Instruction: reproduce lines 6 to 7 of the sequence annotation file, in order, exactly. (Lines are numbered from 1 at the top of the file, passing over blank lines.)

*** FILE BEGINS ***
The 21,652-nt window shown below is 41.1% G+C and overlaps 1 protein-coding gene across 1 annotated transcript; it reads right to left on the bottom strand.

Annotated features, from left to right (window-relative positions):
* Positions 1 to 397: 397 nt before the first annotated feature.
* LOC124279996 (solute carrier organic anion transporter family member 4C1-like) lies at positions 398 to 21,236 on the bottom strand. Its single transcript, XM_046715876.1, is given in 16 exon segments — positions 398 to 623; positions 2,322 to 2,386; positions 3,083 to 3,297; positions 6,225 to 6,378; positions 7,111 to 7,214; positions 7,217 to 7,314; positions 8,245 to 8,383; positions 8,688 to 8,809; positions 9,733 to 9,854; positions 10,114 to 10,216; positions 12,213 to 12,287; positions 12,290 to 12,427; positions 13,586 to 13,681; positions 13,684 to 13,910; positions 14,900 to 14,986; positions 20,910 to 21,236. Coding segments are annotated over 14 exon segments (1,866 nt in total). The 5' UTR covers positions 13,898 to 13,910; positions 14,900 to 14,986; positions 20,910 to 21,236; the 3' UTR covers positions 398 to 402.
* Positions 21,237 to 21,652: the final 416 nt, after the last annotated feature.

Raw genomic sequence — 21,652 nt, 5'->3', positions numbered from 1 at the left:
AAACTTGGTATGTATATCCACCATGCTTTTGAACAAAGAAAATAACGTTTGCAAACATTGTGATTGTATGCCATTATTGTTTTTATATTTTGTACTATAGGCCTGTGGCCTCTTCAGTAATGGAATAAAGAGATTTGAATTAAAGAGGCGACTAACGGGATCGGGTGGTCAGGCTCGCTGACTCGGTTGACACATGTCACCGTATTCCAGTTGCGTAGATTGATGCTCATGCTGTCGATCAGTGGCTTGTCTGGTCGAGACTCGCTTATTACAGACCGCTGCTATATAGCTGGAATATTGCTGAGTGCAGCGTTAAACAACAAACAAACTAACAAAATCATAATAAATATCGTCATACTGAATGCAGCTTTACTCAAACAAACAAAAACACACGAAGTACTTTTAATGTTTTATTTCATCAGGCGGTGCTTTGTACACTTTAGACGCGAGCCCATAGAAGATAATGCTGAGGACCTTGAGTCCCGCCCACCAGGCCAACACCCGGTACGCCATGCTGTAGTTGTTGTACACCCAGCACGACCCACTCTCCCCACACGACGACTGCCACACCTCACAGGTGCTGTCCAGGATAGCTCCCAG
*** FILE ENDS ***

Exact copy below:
Raw genomic sequence — 21,652 nt, 5'->3', positions numbered from 1 at the left:
AAACTTGGTATGTATATCCACCATGCTTTTGAACAAAGAAAATAACGTTTGCAAACATTGTGATTGTATGCCATTATTGTTTTTATATTTTGTACTATAGGCCTGTGGCCTCTTCAGTAATGGAATAAAGAGATTTGAATTAAAGAGGCGACTAACGGGATCGGGTGGTCAGGCTCGCTGACTCGGTTGACACATGTCACCGTATTCCAGTTGCGTAGATTGATGCTCATGCTGTCGATCAGTGGCTTGTCTGGTCGAGACTCGCTTATTACAGACCGCTGCTATATAGCTGGAATATTGCTGAGTGCAGCGTTAAACAACAAACAAACTAACAAAATCATAATAAATATCGTCATACTGAATGCAGCTTTACTCAAACAAACAAAAACACACGAAGTACTTTTAATGTTTTATTTCATCAGGCGGTGCTTTGTACACTTTAGACGCGAGCCCATAGAAGATAATGCTGAGGACCTTGAGTCCCGCCCACCAGGCCAACACCCGGTACGCCATGCTGTAGTTGTTGTACACCCAGCACGACCCACTCTCCCCACACGACGACTGCCACACCTCACAGGTGCTGTCCAGGATAGCTCCCAG